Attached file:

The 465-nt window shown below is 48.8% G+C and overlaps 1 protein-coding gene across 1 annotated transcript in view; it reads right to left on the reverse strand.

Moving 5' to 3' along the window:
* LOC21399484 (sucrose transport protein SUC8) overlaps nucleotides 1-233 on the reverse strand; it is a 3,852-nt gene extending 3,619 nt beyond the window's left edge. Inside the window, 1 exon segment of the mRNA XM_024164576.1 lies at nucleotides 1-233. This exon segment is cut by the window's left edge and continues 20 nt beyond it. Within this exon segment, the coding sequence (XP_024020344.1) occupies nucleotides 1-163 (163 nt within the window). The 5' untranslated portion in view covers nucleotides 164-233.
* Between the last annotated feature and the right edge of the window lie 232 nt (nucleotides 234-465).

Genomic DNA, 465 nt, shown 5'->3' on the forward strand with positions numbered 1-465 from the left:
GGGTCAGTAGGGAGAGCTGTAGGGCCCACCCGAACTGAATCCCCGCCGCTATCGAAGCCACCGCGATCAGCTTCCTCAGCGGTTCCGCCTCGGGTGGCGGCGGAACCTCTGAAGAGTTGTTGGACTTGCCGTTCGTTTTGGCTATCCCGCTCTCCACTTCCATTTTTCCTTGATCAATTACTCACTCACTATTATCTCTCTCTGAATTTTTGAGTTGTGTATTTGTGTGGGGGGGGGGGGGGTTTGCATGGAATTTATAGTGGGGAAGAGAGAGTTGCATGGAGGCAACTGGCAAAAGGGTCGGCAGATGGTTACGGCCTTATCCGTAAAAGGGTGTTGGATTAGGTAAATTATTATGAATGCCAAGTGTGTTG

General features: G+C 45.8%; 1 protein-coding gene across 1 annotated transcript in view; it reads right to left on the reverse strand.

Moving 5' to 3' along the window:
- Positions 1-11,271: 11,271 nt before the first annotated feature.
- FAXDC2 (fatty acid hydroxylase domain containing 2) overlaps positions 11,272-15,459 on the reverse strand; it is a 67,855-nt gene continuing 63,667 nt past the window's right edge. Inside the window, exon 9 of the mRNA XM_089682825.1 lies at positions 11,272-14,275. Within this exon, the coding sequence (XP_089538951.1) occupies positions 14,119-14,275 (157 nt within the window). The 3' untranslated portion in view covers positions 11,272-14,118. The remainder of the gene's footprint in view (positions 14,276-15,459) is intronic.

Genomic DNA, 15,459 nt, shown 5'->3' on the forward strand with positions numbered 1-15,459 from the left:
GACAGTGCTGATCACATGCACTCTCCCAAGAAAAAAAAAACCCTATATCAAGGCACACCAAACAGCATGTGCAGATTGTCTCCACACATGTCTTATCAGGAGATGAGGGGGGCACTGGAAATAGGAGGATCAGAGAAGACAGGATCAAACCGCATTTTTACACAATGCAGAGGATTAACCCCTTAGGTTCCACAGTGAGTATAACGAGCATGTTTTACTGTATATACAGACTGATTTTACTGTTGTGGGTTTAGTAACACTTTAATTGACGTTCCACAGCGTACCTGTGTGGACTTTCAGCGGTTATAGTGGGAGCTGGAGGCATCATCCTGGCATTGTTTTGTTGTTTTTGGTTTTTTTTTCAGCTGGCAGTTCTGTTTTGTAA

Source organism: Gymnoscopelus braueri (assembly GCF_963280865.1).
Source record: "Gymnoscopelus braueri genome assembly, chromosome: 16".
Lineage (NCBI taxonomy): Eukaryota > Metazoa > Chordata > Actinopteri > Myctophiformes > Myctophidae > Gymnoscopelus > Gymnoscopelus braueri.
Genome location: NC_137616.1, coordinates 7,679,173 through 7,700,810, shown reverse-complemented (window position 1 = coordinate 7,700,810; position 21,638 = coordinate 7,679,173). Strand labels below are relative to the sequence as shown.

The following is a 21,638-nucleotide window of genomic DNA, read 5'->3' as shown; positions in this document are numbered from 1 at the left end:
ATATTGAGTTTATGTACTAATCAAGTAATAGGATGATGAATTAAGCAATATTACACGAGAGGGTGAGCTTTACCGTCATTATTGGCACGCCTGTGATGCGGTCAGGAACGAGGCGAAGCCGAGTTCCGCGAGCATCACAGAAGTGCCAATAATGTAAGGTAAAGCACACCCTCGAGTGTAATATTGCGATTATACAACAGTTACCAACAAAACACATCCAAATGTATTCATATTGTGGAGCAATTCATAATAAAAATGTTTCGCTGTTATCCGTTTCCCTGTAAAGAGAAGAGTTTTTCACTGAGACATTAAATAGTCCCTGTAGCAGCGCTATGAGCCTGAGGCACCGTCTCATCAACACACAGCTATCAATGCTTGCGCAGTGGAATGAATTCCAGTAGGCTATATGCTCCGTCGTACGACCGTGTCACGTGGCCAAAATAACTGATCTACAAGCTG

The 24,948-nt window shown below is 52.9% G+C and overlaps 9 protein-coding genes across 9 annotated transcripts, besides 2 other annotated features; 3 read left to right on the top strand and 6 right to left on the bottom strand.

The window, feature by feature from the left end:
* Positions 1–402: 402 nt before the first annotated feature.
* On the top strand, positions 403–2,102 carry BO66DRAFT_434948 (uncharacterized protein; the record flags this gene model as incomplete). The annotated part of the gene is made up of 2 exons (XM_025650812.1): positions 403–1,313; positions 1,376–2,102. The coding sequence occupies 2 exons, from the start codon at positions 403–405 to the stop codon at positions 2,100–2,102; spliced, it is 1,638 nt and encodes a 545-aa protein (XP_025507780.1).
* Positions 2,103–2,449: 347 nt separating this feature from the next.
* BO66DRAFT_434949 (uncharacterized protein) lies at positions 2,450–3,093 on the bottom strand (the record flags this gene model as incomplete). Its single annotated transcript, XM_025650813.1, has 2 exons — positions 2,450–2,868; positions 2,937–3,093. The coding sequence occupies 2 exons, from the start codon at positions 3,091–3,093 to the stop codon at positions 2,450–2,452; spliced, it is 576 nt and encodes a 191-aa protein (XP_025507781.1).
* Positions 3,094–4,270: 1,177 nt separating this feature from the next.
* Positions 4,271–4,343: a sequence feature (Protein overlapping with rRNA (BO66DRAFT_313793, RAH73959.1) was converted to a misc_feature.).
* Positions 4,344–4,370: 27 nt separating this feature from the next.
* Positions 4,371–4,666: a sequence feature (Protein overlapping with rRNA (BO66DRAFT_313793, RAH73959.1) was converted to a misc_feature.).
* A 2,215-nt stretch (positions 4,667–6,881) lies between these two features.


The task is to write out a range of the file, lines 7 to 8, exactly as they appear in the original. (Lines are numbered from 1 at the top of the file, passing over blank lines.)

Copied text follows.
General features: G+C 45.8%; 1 protein-coding gene across 1 annotated transcript in view; it reads right to left on the reverse strand.

Moving 5' to 3' along the window: